Shop till you drop, eat till you pop, then see the light – there’s nowhere quite like Hong Kong for indulging your senses, says Anisah Ahmad
1. Staunton Street
When you’re spending time in a place that houses the world’s longest escalator system (800m), it seems an intriguing place to start your tour. So walk down Queen’s Road Central until you reach the 100 QRC building and you’ll be swiftly carried from the Central Business District to the Mid-levels residential area. At the top, enjoy a shopping experience on Staunton Street that no glitzy mall could provide. Following tips from retail expert Ellen McNally, author of Shop in Hong Kong – An Insider’s Guide, explore the cheek-by-jowl shophouses (some with refurbished exteriors) selling antiquities and trendy accessories; peek into minute boutiques carrying chiefly Italian-made totes and garments; and browse various art galleries and design showrooms. Hing Cheung Fu Kee is particularly well worth a visit for its unusual chinaware and price range – an item can cost from as little as HK$25 (£1.50) to as much as HK$3,000 (£190), depending on the intricacy of the work. Neighbouring streets such as Peel and Elgin also yield irresistible finds such as cheongsams with a modern twist at Crochet; old-fashioned radios and phones at Amours Antiques; and Asian-influenced, but stylish, furnishings at TREE. Remember to wear comfortable shoes and bring a bottle of mineral water,especially during Hong Kong’s muggy period from June to August. Shops usually open during lunch and close around 9pm or later. Visit ilovesoho.hk for more details.
2. Lin Heung Tea House
This is a true Hong Kong treasure – one of the fast-shrinking list of heritage sites in the city and famous for providing the definitive yum cha experience, which involves eating small servings of different foods while sipping Chinese tea. From Cochrane Street, walk down to Wellington Street until you spot the striking red facade of this charming and quaint restaurant. Climbing the flight of wooden stairs will lead you to the large and very noisy dining hall. At around 40 years old, and looking it, this venerable tea house still features the big round marble tables and wooden chairs of yesteryear. The menu features delicacies such as braised fish maw and goose paws (HK$68) – not for the faint-hearted – and bean curd hotpot Tung Kong style (HK$45), all in large portions. It is open daily from 6am to 11.30pm, but by 3pm the dim sum usually runs out. Tel +852 2544 4556.
3. Hang Fa Lau Dessert Shop
This renowned dessert shop is well worth the backtrack to Cochrane Street. All 11 branches throughout Hong Kong offer a variety of traditional temptation, served hot or cold and teeming with natural ingredients such as fruits, seeds, herbs, milk and eggs. Specialities include steamed egg white with milk (HK$18) and the sago sweet ball with sesame (HK$16), although possibly the best end to a satisfying meal is the coconut milk with black glutinous rice (HK$18), which is mildly sweet, adequately rich and not too heavy. Find it at 32-34 Cochrane Street.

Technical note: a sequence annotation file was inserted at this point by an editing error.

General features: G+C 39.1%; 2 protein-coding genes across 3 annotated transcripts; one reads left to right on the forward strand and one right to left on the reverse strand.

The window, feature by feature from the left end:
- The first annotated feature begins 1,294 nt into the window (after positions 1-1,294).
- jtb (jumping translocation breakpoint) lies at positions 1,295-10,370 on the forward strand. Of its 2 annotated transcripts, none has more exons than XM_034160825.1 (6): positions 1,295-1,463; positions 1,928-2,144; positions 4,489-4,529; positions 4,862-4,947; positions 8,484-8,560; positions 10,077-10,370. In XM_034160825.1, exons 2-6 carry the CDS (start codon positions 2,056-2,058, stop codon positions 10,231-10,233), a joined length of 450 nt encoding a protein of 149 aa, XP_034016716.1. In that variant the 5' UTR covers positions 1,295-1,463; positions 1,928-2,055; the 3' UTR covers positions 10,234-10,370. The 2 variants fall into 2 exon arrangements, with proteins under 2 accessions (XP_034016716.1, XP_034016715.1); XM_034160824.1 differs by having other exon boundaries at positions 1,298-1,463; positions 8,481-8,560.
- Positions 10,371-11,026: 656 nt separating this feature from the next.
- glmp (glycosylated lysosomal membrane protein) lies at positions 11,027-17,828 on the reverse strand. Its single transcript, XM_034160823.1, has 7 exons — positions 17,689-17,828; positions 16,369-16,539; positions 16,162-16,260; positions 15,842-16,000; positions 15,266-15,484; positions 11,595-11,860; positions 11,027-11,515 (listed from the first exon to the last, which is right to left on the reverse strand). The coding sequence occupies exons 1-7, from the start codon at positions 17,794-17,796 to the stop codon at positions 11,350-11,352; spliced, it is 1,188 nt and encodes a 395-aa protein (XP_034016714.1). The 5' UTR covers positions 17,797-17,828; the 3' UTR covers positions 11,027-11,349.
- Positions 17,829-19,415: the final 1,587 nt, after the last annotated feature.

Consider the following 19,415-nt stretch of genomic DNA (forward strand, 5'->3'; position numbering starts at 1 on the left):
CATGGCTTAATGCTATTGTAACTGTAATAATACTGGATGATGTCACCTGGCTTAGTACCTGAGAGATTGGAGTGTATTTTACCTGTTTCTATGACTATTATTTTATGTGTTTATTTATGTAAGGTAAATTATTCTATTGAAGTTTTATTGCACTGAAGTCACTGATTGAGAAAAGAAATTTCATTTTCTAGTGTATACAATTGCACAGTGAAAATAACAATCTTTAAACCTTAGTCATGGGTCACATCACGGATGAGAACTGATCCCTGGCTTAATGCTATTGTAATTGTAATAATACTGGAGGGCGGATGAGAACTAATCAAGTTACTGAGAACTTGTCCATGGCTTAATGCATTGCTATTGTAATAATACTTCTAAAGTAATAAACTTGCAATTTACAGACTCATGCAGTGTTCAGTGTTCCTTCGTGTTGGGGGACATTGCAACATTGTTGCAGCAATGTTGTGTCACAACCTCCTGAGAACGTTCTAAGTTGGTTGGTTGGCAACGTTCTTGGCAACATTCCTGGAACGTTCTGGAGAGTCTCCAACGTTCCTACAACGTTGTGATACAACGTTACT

4. Aqua Luna
After filling yourself up with dim sum and desserts, hop on a taxi to Central Pier 9 where the Aqua Luna can be found. This double-deck junk, with its distinctive red sails, is one of only two batwinged vessels left plying the Hong Kong harbour. Aqua Luna’s Cantonese name, “Cheung Po Tsai”, harks back to the legendary pirate from the island of Cheung Chau, who is said to have terrorised the South China Sea in the 19th century. The cruise around Victoria Harbour takes 45 minutes – enhance the views with a glass of fizz or an exotic cocktail from the bar (snacks also available). The Aqua Luna sails hourly from 1.30pm (Cultural Centre) or 1.45pm (Central Pier 9), with the last sailing leaving at 10.30pm. Afternoon sailings are priced at HK$150 (£9.50) and evening at HK$180, both with a drink. While reservations are not required, it’s best to check on departures due to weather conditions and prior bookings by event planners. Tel +852 2116 8821 or log on to aqua.com.hk for more details.
5. Kowloon Park
This is a surprising bit of serenity – with only the hiss of crickets in the background – in the heart of frenetic Tsim Sha Tsui. In 1970, this former military base opened as a 13.4-hectare park, which includes a swimming pool, aviary, bird lake, sculpture walk (featuring Sir Eduardo Paolozzi’s Concept of Newton) and the Heritage Discovery Centre, a complex of colonial and contemporary buildings with outdoor seating. The park can be accessed from several areas: Austin Road, Haiphong Road, Canton Road and Nathan Road. It is open daily from 5am to midnight, although some facilities may have a different set of operating hours.
6. Symphony of Lights
What better way to end the day than on a light note. Head for the Avenue of Stars, near the Cultural Centre, where you can dine alfresco while enjoying A Symphony of Lights. According to the Guinness Book of Records, this is the world’s “largest permanent light and sound show”, using an incredible 43 buildings on both sides of the Victoria Harbour, fancifully illuminated, to signify the vibrancy and diversity of Hong Kong. With a 360-degree display, any corner of this promenade is a front-row seat. And since you’re here, don’t miss the chance to snap a photo of yourself with Bruce Lee – his statue that is – friends back home will certainly be impressed. The show is staged every night at 8pm and lasts for around 14 minutes.